Earlier this year BYP100 released the Agenda to Build Black Futures, followed by A Vision For Black Lives policy platform that they signed on to this summer, both of which spread wide in the digital space. Last week BYP100 and the National Black Justice Coalition joined each other in Washington, D.C. to take both platforms from the digital space to the congressional space for the first Build Black Futures Advocacy Day. This was a huge step in the Movement, as members of congress on both sides of the aisle have struggled to understand the Movement and it’s asks of our government.
When I first read the code of conduct administered at Pretoria High School for Girls in South Africa, I was mortified. As a mother, with a daughter whose hair at 3 years old would be classified by some as “nappy”, all I could think was “How would I do her hair if this came home from her school?” The answer quickly revealed itself: I wouldn’t. I couldn’t.
Last week, the New York Times reported findings that African American families with higher incomes tend to live in areas with more low income African Americans due to segregation, as well as systemic racism in housing and home mortgage lending. The report also brings attention to racism in white neighborhoods, which black families may wish to avoid altogether when choosing a place to live.
On Thursday, Deputy Attorney General Sally Yates announced in a memo that, over time, the DOJ will end its contracts with private prison companies that operate 13 facilities within the Bureau of Prisons (BOP). While this is a significant move given the times we live in, these contracts, with Corrections Corporation of America and GEO Group Inc., only account for 7% of the industry’s revenue.
As we’ve seen through the influx of data and media coverage on Black boys, they often lose their innocence at the hands of someone else, someone who has stereotyped and criminalized their Blackness continuing the mindset that because they are Black, they don’t deserve innocence. And, while this won’t be changed overnight, Jennifer Pierre is taking the issue of Black boyhood into her own hands and is releasing a new line of dolls for boys of color called “Melanites.”
Ava Duvernay’s documentary, The 13th, will be the opening film at the New York Film Festival’s (NYFF) 54th Festival. It’s the first non-fiction film to open the event in the NYFF’s history; if you haven’t already, let us toast to Duvernay’s #BlackGirlMagic. I want to take it a step further though, I want to uplift Duvernay’s message.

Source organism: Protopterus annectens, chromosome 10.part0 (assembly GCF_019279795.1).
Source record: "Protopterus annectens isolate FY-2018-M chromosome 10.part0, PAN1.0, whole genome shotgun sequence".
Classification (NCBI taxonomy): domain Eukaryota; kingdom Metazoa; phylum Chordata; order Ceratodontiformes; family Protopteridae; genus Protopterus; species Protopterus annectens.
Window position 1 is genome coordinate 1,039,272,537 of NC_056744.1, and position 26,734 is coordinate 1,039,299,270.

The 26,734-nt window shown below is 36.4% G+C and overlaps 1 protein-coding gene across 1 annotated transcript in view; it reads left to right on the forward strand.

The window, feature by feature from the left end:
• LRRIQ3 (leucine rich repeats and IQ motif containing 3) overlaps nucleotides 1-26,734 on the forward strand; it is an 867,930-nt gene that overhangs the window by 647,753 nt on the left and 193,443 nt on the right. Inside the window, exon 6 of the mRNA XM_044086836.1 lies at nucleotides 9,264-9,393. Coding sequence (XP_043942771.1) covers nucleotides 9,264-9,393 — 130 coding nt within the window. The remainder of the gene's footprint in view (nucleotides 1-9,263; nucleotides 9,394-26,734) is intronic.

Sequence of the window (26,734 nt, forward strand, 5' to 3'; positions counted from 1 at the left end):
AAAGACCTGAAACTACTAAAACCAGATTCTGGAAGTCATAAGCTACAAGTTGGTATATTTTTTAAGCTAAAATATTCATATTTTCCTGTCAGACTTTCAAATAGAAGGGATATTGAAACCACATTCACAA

The documentary is appropriately titled to address the ironies between the 13th Amendment that simultaneously “abolished” slavery and also created mass incarceration over time.
In the wake of the 2015 Supreme Court decision to recognize same-sex loving people’s right to marry in the United States, Congress has proposed the First Amendment Defense Act (FADA) under the guise of protecting “religious liberty” to allow employers and business owners to discriminate against gay people’s rights if they do not agree with homosexuality. In addition, according to the ACLU, these laws enable employers to fire women for having premarital sex and pharmacies to deny birth control to women.
Fact: No one should be denied a service because of who they are or what they believe
Also fact: It’s pretty ironic when supporters of a candidate (whose entire campaign is based on discrimination) are denied a service and are then shocked to see what that discrimination feels like.
Shannon Riggs and her cousins were on the way back from a Donald Trump rally in North Carolina when they decided to get some food from a local restaurant chain called Cook Out. Adorned in full “Make America Great Again” regalia, Riggs and her cousins approached the window to make their order and claim they heard an employee say, “‘Oh, hell no, I’m not serving them.”
At the beginning of Black History Month, a group of Black girls at the School for Creative Studies in Durham, North Carolina wanted to wear “geles”, also known as head wraps, in order to celebrate their African heritage. How did the school administration respond to this celebration of Black culture? Negatively and without any consideration for what the head wraps could have meant for the young women.
Who doesn’t love Jennifer Lawrence? She’s the modern-day Joan of Arc who calls out Hollywood and its sexist pay structures while still headlining some of the biggest films of the year. Well, Chris Rock, like many people of color doesn’t believe Lawrence is the great light for equality. Rather, he suggests that her focus on pay differences for women misses how race also plays a factor.